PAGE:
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Catalan President tells Rajoy that “moderation” is reaching agreements

The Spanish Prime Minister, Mariano Rajoy, said on Thursday that he was hoping that “moderation” and “common sense” will finally “prevail in Catalonia”. In the evening, the President of the Catalan Government, Artur Mas, replied that Rajoy’s statement is “comical and audacious”, because Catalonia has a long tradition of moderation and tolerance. “The first way of being tolerant is making a step towards the other and, historically, Catalonia has always made this step”, Mas stated. However, now Catalan citizens want to decide on their possible independence from Spain and the “moderate” attitude is to talk about how to allow them to democratically vote on the issue, he pointed out. “Moderation cannot be confused with giving up” on a claim shared by a majority of Catalans, added Mas.

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22 November 2013 11:45 AM

by

ACN

Barcelona (ACN).- The Spanish Prime Minister, Mariano Rajoy, said on Thursday that he was hoping that “moderation” and “common sense” will finally “prevail in Catalonia”. In addition, Rajoy added that he will not tolerate “breaking national sovereignty” and that “Articles 1 and 2 of the Constitution” are not “a child’s game”. These Articles, negotiated with the remains of the Franco dictatorship, read that “national sovereignty is vested in the Spanish people” and state “the indissoluble unity of the Spanish nation, common and undividable motherland of all Spaniards”. In the evening, the President of the Catalan Government, Artur Mas, replied that Rajoy’s statement is “comical and audacious”, because Catalonia has a long tradition of moderation and tolerance. “The first way of being tolerant is making a step towards the other and, historically, Catalonia has always made this step”, Mas stated. However, now Catalan citizens want to decide on their possible independence from Spain and the “moderate” attitude is to talk about how to allow them to democratically vote on the issue, he pointed out. Mas praised the United Kingdom and Scotland, where “regardless of whether they were in favour or against independence” both sides talked about and reached an agreement to vote on the issue. Scotland “has a State, which is the United Kingdom, allowing them to reach agreements”, while the Spanish Government refuses even to start talking about the issue and proposing alternatives to the current status quo. “Moderation cannot be confused with giving up” on a claim shared by a majority of Catalans, added Mas. “Moderation is trying to do things right, in a correct and ordered way through dialogue and agreements, but not giving up”, he said. “We are a moderate country, but sometimes I have doubts as to whether we live in a tolerant State”, concluded the Catalan President referring to Spain.


54.7% of Catalans would vote “yes” to independence in a referendum and 22.1%, “no”

According to the latest poll published on Friday morning, 54.7% of Catalans would vote “yes” to independence from Spain in a referendum, while 22.1% would vote “no” and 15.7% are still undecided. These percentages are very similar to all the polls published in the last few months. Furthermore, polls also indicate that around 80% of Catalans want to hold a self-determination vote in Catalonia, regardless of whether they would vote “yes” or “no”. This percentage is in line with the last Catalan elections, where parties explicitly supporting Catalonia’s right to self-determination and proposing a vote on the issue received 80% of support. However, the Spanish Government is totally opposed to allowing such a vote ever to happen or even to talking about it.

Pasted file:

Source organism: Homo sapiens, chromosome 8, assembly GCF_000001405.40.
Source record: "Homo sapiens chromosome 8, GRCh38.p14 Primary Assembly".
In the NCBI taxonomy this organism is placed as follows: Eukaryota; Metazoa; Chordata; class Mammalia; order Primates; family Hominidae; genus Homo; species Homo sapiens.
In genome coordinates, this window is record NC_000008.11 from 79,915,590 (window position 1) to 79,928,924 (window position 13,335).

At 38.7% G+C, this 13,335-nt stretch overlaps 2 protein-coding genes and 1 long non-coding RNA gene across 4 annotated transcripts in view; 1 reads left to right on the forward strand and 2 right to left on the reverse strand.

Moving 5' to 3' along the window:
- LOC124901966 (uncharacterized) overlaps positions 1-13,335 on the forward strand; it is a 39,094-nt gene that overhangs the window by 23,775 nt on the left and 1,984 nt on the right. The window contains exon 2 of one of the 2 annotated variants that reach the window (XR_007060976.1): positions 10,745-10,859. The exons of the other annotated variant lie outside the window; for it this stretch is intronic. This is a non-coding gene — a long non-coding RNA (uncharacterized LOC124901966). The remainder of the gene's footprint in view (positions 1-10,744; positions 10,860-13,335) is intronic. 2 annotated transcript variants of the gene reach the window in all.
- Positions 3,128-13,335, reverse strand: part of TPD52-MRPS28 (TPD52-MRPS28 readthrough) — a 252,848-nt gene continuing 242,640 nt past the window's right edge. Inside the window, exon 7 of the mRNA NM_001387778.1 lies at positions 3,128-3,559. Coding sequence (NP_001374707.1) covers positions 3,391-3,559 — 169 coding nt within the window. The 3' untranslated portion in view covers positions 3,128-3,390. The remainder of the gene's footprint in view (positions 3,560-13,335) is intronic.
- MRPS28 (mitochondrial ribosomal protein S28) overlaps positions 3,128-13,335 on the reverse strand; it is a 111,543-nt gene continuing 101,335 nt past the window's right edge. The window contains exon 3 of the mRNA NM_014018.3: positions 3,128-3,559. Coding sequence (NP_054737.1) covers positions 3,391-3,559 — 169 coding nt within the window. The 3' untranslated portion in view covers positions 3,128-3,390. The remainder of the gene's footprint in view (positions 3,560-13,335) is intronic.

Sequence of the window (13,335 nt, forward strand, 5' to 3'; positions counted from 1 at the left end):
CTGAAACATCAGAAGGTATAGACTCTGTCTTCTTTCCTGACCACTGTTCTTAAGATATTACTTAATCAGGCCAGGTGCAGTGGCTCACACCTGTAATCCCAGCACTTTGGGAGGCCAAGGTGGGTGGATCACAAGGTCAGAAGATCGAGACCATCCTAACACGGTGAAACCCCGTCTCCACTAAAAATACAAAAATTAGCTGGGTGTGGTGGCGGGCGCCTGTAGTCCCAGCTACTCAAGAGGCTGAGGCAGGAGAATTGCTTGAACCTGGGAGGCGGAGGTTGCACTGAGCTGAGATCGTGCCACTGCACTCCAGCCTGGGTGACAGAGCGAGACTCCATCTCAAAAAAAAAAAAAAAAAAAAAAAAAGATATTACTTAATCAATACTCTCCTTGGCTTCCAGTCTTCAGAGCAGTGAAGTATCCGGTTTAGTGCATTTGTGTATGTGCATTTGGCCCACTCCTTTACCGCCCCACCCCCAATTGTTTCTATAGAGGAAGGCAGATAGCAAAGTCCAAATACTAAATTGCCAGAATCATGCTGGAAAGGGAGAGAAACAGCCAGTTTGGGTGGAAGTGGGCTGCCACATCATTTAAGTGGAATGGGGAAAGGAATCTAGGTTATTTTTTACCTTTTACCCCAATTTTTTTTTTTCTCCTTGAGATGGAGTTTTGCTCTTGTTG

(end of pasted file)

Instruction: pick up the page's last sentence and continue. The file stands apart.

Rajoy states that “No Spaniard can be excluded from this decision”, but refuses a vote

Rajoy explained that, as Spain’s Prime Minister, he above all is “obliged to strictly follow laws”. He added that he is not willing to “break national sovereignty”. Rajoy argued that all Spaniards have to decide about what they want Spain to be. “No Spaniard can be excluded from this decision”, he highlighted. However, Rajoy also refuses to hold a referendum on Catalonia’s independence from Spain at Spanish level.

A referendum at Spanish level would oppose Catalonia’s independence

This week, Madrid-based newspaper El Mundo,  which takes a Spanish nationalist and neo-liberal line, published a poll stating that 76.4% of the interviewees consider that all Spaniards should decide on Catalonia’s independence from Spain. In addition, it adds that, if a referendum on Catalonia’s independence was held in the whole of Spain, 71.9% of Spaniards would vote “no” and 15.7% would vote “yes”. Catalonia represents around 15.5% of the Spanish population. Furthermore, 44.4% would think that Rajoy’s attitude towards Catalonia should be tougher, 28.2% believe it should be more flexible and 18.1% consider it appropriate. On top of this, 48.2% of the interviewees would suspend Catalonia’s autonomy and self-government institutions if Catalans insist in organising a self-determination vote, and 36.2% would oppose this idea. Finally, 68.3% of the interviewees would reject setting up a fairer fiscal redistribution scheme with Catalonia, aiming to reduce the current tensions.

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  • Artur Mas, President of the Catalan Government, on Thursday evening (by P. Francesch)

  • Artur Mas, President of the Catalan Government, on Thursday evening (by P. Francesch)